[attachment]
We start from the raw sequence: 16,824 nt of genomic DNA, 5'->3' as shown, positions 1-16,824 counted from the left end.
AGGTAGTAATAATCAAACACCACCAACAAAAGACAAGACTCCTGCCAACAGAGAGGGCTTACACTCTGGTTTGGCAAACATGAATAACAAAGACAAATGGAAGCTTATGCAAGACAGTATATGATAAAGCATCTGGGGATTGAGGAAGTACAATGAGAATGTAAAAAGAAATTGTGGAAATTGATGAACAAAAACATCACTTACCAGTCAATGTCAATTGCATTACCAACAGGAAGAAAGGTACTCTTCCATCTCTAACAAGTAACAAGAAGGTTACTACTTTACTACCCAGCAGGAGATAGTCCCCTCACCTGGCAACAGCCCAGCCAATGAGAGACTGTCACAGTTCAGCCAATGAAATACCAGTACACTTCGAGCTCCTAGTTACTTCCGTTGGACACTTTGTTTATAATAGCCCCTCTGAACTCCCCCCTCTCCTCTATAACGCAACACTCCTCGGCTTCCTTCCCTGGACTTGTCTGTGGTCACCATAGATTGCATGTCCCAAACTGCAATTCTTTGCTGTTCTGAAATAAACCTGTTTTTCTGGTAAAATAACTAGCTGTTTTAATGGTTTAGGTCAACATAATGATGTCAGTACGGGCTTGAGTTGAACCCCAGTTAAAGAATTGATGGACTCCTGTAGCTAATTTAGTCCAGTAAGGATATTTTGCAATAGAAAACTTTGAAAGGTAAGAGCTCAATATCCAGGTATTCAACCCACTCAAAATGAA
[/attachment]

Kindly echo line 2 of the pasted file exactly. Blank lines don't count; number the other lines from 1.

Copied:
AGGTAGTAATAATCAAACACCACCAACAAAAGACAAGACTCCTGCCAACAGAGAGGGCTTACACTCTGGTTTGGCAAACATGAATAACAAAGACAAATGGAAGCTTATGCAAGACAGTATATGATAAAGCATCTGGGGATTGAGGAAGTACAATGAGAATGTAAAAAGAAATTGTGGAAATTGATGAACAAAAACATCACTTACCAGTCAATGTCAATTGCATTACCAACAGGAAGAAAGGTACTCTTCCATCTCTAACAAGTAACAAGAAGGTTACTACTTTACTACCCAGCAGGAGATAGTCCCCTCACCTGGCAACAGCCCAGCCAATGAGAGACTGTCACAGTTCAGCCAATGAAATACCAGTACACTTCGAGCTCCTAGTTACTTCCGTTGGACACTTTGTTTATAATAGCCCCTCTGAACTCCCCCCTCTCCTCTATAACGCAACACTCCTCGGCTTCCTTCCCTGGACTTGTCTGTGGTCACCATAGATTGCATGTCCCAAACTGCAATTCTTTGCTGTTCTGAAATAAACCTGTTTTTCTGGTAAAATAACTAGCTGTTTTAATGGTTTAGGTCAACATAATGATGTCAGTACGGGCTTGAGTTGAACCCCAGTTAAAGAATTGATGGACTCCTGTAGCTAATTTAGTCCAGTAAGGATATTTTGCAATAGAAAACTTTGAAAGGTAAGAGCTCAATATCCAGGTATTCAACCCACTCAAAATGAA